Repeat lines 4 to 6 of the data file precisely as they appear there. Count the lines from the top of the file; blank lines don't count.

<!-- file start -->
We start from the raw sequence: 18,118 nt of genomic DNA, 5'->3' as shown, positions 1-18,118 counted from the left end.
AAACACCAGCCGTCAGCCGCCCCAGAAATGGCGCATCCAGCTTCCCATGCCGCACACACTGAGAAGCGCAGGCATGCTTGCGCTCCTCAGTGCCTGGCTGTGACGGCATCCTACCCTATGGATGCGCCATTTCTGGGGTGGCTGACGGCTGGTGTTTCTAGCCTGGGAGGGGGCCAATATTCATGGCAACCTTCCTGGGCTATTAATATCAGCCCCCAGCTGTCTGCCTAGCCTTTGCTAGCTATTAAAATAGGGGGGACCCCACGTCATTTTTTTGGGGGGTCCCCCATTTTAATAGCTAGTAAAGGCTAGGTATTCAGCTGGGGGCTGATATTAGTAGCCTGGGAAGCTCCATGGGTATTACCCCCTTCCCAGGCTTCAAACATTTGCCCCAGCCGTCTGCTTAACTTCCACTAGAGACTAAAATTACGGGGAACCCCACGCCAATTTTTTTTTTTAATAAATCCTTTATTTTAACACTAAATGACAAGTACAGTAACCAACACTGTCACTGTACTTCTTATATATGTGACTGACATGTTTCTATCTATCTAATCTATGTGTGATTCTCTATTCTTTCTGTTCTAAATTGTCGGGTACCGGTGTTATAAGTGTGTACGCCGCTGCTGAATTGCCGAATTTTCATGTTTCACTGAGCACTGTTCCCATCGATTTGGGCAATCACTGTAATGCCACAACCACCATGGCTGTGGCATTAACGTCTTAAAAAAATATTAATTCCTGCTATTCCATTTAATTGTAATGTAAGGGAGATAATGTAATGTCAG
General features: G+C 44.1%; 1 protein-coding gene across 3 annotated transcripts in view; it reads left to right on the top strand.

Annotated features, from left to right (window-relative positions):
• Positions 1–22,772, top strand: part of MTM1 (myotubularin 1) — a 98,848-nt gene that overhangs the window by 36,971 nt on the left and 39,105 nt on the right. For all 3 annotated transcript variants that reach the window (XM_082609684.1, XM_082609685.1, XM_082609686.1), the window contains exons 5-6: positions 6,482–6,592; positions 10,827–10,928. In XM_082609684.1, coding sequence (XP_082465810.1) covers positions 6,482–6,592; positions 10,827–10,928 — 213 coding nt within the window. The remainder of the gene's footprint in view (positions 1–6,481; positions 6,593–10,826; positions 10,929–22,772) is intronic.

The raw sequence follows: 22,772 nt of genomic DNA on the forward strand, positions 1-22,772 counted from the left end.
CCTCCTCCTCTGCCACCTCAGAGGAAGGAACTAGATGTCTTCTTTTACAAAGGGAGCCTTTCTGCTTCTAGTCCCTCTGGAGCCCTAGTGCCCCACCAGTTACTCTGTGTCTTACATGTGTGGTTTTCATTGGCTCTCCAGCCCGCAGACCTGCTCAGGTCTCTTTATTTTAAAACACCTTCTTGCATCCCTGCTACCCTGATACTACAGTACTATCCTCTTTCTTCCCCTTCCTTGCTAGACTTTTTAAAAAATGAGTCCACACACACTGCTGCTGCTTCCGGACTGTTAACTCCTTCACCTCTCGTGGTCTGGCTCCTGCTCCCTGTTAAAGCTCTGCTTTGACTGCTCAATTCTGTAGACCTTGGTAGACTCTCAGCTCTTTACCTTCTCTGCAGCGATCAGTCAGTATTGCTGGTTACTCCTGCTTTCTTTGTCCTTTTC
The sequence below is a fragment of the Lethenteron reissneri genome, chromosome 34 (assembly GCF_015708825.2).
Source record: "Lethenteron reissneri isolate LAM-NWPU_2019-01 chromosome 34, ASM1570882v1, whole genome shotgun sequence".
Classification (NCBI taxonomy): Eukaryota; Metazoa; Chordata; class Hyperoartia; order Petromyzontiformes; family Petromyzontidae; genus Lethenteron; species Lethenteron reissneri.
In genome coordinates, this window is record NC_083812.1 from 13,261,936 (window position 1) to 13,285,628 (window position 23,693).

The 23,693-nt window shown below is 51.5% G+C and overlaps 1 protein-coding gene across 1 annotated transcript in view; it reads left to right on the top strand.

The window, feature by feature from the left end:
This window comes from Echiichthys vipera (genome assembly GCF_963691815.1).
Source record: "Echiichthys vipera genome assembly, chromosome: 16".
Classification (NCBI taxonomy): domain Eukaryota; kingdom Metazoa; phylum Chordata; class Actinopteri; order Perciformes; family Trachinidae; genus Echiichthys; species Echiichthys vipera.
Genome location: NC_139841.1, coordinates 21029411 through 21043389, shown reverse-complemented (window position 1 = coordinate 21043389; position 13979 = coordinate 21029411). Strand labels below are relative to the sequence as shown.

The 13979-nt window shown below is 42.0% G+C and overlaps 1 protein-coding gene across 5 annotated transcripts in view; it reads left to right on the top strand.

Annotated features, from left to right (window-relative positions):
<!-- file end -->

Annotated features, from left to right (window-relative positions):
• Positions 1–22,772, top strand: part of MTM1 (myotubularin 1) — a 98,848-nt gene that overhangs the window by 36,971 nt on the left and 39,105 nt on the right. For all 3 annotated transcript variants that reach the window (XM_082609684.1, XM_082609685.1, XM_082609686.1), the window contains exons 5-6: positions 6,482–6,592; positions 10,827–10,928. In XM_082609684.1, coding sequence (XP_082465810.1) covers positions 6,482–6,592; positions 10,827–10,928 — 213 coding nt within the window. The remainder of the gene's footprint in view (positions 1–6,481; positions 6,593–10,826; positions 10,929–22,772) is intronic.

The raw sequence follows: 22,772 nt of genomic DNA on the forward strand, positions 1-22,772 counted from the left end.